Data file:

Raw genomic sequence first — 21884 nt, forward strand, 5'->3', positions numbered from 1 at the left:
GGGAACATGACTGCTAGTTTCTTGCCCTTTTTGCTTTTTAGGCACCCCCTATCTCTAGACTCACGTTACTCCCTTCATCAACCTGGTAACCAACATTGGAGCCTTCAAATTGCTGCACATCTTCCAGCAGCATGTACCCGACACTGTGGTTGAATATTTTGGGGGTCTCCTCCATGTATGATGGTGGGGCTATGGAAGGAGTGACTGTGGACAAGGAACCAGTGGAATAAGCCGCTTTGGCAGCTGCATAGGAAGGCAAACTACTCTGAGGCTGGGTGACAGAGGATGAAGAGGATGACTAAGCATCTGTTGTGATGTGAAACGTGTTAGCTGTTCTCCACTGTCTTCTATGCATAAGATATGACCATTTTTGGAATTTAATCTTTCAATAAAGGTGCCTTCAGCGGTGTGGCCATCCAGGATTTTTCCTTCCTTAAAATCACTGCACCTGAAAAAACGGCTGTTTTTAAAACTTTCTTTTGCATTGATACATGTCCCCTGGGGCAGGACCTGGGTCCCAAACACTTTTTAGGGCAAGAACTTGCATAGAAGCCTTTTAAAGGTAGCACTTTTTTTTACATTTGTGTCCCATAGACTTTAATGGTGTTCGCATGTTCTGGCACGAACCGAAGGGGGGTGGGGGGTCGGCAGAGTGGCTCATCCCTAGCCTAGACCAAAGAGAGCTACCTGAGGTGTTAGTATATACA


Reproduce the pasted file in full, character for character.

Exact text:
Raw genomic sequence first — 21884 nt, forward strand, 5'->3', positions numbered from 1 at the left:
GGGAACATGACTGCTAGTTTCTTGCCCTTTTTGCTTTTTAGGCACCCCCTATCTCTAGACTCACGTTACTCCCTTCATCAACCTGGTAACCAACATTGGAGCCTTCAAATTGCTGCACATCTTCCAGCAGCATGTACCCGACACTGTGGTTGAATATTTTGGGGGTCTCCTCCATGTATGATGGTGGGGCTATGGAAGGAGTGACTGTGGACAAGGAACCAGTGGAATAAGCCGCTTTGGCAGCTGCATAGGAAGGCAAACTACTCTGAGGCTGGGTGACAGAGGATGAAGAGGATGACTAAGCATCTGTTGTGATGTGAAACGTGTTAGCTGTTCTCCACTGTCTTCTATGCATAAGATATGACCATTTTTGGAATTTAATCTTTCAATAAAGGTGCCTTCAGCGGTGTGGCCATCCAGGATTTTTCCTTCCTTAAAATCACTGCACCTGAAAAAACGGCTGTTTTTAAAACTTTCTTTTGCATTGATACATGTCCCCTGGGGCAGGACCTGGGTCCCAAACACTTTTTAGGGCAAGAACTTGCATAGAAGCCTTTTAAAGGTAGCACTTTTTTTTACATTTGTGTCCCATAGACTTTAATGGTGTTCGCATGTTCTGGCACGAACCGAAGGGGGGTGGGGGGTCGGCAGAGTGGCTCATCCCTAGCCTAGACCAAAGAGAGCTACCTGAGGTGTTAGTATATACA